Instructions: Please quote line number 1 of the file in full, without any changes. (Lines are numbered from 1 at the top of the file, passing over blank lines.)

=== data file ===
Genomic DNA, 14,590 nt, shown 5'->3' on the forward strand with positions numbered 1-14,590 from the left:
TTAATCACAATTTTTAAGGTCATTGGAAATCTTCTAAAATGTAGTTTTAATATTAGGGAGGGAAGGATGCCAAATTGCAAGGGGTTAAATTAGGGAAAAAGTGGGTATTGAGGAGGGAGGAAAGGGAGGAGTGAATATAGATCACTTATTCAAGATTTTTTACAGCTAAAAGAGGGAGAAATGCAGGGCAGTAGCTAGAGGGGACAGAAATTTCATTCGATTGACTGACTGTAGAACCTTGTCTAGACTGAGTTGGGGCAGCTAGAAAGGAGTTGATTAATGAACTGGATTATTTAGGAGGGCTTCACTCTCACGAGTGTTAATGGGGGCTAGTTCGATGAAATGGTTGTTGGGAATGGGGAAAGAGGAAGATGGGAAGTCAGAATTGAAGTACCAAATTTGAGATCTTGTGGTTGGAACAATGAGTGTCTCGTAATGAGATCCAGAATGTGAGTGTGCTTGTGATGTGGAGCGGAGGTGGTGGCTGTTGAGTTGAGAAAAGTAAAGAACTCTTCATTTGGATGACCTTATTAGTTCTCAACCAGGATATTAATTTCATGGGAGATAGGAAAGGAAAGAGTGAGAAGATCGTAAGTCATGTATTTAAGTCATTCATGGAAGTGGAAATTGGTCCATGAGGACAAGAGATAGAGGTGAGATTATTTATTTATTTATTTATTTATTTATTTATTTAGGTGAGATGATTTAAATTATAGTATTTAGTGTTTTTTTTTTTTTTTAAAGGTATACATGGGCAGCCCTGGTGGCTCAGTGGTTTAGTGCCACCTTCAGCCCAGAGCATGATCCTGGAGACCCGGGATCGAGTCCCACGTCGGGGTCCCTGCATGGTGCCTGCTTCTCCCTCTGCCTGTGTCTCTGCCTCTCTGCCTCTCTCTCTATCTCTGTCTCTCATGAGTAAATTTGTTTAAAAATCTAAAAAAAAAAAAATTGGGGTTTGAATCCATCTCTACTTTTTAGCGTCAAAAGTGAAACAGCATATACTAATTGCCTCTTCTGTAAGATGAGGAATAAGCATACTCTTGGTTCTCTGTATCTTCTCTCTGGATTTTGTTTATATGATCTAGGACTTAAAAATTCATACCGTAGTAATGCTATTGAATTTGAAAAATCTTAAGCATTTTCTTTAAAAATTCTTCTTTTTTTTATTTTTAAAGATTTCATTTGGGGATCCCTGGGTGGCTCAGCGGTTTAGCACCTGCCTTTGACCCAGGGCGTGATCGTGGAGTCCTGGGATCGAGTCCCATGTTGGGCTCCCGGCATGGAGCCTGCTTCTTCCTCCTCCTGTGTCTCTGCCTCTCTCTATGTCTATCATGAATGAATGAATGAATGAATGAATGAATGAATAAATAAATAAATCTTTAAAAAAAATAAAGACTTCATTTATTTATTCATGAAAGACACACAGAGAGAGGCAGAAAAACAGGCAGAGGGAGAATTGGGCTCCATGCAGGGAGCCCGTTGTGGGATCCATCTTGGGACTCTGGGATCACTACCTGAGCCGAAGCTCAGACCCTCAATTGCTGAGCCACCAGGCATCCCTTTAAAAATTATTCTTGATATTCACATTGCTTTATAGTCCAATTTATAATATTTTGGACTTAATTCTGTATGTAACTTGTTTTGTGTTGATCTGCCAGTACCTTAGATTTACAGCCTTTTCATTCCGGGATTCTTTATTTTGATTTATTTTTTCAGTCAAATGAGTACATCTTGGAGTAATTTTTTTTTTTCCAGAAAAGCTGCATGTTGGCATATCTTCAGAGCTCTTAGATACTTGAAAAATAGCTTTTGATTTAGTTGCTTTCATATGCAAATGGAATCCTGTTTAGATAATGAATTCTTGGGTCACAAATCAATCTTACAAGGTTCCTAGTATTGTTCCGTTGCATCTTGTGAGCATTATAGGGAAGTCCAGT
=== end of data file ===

Genomic DNA, 14,590 nt, shown 5'->3' on the forward strand with positions numbered 1-14,590 from the left: